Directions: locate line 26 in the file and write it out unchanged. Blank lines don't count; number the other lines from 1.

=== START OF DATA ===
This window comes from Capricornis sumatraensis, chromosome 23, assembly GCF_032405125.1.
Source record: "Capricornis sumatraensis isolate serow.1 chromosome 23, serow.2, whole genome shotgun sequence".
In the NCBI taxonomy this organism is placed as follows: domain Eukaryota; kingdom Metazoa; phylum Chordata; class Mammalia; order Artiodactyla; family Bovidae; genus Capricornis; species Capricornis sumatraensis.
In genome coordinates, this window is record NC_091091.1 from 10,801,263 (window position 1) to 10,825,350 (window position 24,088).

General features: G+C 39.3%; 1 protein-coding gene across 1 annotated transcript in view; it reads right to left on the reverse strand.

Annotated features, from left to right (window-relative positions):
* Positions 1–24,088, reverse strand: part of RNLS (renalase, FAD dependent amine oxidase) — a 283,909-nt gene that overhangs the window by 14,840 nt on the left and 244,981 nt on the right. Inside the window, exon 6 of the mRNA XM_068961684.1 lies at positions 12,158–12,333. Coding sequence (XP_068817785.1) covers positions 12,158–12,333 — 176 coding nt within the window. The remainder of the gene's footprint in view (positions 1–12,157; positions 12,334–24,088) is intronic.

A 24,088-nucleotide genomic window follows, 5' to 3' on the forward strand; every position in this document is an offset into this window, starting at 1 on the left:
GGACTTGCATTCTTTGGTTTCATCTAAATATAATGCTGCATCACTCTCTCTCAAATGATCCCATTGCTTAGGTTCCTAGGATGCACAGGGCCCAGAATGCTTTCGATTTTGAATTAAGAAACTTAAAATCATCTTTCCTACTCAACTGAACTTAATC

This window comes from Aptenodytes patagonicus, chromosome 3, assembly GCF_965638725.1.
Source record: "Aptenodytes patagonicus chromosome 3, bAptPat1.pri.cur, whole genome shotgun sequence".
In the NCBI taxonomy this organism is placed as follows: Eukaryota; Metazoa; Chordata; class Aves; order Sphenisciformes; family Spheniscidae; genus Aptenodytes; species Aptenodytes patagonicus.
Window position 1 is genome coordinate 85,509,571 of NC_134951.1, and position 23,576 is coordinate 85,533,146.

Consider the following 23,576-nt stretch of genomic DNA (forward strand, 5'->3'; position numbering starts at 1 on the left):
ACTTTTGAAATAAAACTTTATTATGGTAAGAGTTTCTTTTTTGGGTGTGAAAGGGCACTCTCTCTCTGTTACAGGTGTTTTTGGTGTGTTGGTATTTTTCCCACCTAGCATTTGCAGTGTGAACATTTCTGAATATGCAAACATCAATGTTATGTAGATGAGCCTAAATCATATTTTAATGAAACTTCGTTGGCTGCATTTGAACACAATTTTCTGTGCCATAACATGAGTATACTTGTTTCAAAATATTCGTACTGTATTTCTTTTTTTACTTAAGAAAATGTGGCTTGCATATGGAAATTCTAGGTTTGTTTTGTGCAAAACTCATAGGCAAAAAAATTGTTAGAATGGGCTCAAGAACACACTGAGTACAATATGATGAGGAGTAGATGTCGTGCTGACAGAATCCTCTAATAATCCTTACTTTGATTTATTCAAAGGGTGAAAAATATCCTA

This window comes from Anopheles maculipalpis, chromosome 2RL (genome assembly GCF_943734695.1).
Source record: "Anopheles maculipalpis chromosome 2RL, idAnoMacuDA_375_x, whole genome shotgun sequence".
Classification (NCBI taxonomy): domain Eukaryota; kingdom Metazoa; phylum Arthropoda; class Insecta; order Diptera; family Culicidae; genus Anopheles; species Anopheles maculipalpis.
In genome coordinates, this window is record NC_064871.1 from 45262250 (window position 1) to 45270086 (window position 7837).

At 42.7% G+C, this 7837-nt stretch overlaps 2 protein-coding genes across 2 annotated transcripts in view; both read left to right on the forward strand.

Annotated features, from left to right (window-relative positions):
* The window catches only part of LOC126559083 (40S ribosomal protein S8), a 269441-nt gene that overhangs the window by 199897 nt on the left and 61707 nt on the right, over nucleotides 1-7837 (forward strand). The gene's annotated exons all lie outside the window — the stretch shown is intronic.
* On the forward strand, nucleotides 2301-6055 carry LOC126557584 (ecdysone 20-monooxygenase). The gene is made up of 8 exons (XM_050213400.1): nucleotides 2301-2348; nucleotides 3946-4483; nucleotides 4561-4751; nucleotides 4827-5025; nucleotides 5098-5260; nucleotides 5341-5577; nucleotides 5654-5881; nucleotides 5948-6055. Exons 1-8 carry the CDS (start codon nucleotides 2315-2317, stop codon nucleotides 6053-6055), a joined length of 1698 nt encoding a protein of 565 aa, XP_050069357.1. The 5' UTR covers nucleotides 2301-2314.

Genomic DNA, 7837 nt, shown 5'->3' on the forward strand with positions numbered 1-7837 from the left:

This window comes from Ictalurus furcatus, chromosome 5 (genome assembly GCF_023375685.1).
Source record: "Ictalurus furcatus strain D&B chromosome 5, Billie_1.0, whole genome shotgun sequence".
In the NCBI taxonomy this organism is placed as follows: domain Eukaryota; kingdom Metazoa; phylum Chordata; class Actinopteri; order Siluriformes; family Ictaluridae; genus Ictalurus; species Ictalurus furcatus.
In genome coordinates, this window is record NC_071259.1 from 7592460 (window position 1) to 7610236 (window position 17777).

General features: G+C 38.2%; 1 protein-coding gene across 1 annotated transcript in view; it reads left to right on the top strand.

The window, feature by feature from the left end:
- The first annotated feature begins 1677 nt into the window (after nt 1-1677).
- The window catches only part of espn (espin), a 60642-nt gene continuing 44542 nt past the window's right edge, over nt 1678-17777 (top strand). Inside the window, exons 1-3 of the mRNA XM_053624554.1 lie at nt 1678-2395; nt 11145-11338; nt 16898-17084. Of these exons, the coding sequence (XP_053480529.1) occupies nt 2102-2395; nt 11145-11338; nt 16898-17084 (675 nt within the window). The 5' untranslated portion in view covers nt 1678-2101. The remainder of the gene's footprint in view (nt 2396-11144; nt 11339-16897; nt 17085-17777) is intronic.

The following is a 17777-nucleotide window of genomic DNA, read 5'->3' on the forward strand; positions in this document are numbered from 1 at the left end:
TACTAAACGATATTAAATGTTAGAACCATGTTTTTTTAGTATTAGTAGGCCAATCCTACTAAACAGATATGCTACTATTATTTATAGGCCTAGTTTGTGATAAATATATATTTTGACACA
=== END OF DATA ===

Source record: "Ictalurus furcatus strain D&B chromosome 5, Billie_1.0, whole genome shotgun sequence".